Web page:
A: Infertility is taxing – it consumes emotional, physical, and financial resources and adds stress in many circumstances. As providers, we understand that, and thus get why there would be a desire to push the envelope, so to speak, in order to reach the goal of pregnancy and a live birth. When you have been working hard for so long, it is nearly impossible to think about being “too successful.” But the truth of the matter is that the goal of fertility treatment is not simply pregnancy, but a healthy baby.

We know that one pregnancy and baby delivered at a time is healthier for mother and for baby in nearly every category that we are able to measure. These mothers have a lower chance of developing high blood pressure and/or diabetes during pregnancy, needing to be hospitalized prior to delivery, and requiring a cesarean section at the time of delivery. And this is only a partial list! The newborns have higher birth weights and require less time in the newborn intensive care unit (NICU).

When deciding to transfer one or two embryos it is important to ensure that your fertility provider utilizes modern laboratory technologies and can offer additional testing such as genetic testing of the embryo to ensure that the transfer of one embryo still yields a high chance of live birth in a given embryo transfer.

Q: I want two kids, and I would love to do IVF only once. I don’t mind the idea of twins. Why shouldn’t I try for twins?

A: As we discussed earlier, single-baby births are healthier and safer for both mother and baby.  Thusly two successive, single pregnancies are safer than having twins – think quality, not quantity. We cannot lose sight of our primary goal – to build a healthy, happy family.


Q: Cost is a big consideration for us. Wouldn’t transferring more than one embryo save us money?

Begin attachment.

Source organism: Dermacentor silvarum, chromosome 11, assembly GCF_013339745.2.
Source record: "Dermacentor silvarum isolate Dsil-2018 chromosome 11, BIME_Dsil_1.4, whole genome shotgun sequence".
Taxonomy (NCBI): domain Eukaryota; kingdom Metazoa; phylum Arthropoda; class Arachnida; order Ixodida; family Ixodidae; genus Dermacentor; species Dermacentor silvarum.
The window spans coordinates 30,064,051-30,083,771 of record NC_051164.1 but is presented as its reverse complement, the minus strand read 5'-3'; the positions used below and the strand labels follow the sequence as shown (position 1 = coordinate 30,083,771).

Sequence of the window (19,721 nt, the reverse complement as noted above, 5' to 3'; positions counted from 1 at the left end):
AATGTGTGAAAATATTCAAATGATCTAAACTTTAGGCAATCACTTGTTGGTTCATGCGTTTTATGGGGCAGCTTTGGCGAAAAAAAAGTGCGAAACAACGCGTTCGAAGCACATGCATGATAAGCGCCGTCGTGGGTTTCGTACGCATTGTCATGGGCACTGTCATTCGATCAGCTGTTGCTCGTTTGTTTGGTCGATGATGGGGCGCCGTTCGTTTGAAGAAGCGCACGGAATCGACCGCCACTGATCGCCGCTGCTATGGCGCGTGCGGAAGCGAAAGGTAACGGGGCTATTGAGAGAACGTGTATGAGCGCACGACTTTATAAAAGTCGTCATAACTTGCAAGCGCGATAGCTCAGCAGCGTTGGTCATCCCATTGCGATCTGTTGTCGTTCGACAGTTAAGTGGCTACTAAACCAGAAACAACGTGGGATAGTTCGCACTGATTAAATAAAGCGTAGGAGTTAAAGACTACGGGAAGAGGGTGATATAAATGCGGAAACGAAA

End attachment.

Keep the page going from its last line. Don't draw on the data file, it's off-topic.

A: While this reasoning may sound logical, the fact of the matter is that transferring multiple embryos at the same time can actually be more expensive in the long run. It is more cost-effective to transfer one embryo with a resultant single pregnancy than it is to have a twin pregnancy. In addition, it is possible for single embryo transfers to maintain similar odds of achieving a successful pregnancy as transferring two embryos.

In a landmark study, Forman et al showed that it is possible to employ genetic testing of an embryo and transfer only one chromosomally normal embryo and still maintain the same success as transferring two untested embryos2.

While the success of this clinical protocol is remarkable, one of the most important things about single embryo transfer is the ability to dramatically reduce the number of multiple pregnancies. Indeed, transferring two untested embryos in high quality fertility laboratories can result in twin pregnancies in one-third to one-half of the embryo transfers. There is a downstream cost to twin pregnancies that most people don’t realize. Lemos et al shows that twin or multiple pregnancies significantly affects the medical needs of the mother and her children, which drive health care costs higher. The combined expense from the second trimester to 30 days after delivery for mothers, and up to the first birthday for the infants is approximately $20,000 for singletons, but $100,000 and $400,000 for twins and multiples, respectively. This study highlights the added financial burden, resultant of a non-singleton pregnancy, from transferring more than one embryo.

 

References

  1. Best practices of ASRM and ESHRE: a journey through reproductive medicine. Gianaroli, L et al. Fertility and Sterility, Volume 98, Issue 6, 1380 – 1394. Acessed January 10, 2017. Available at: http://www.fertstert.org/article/S0015-0282(12)02298-4/pdf.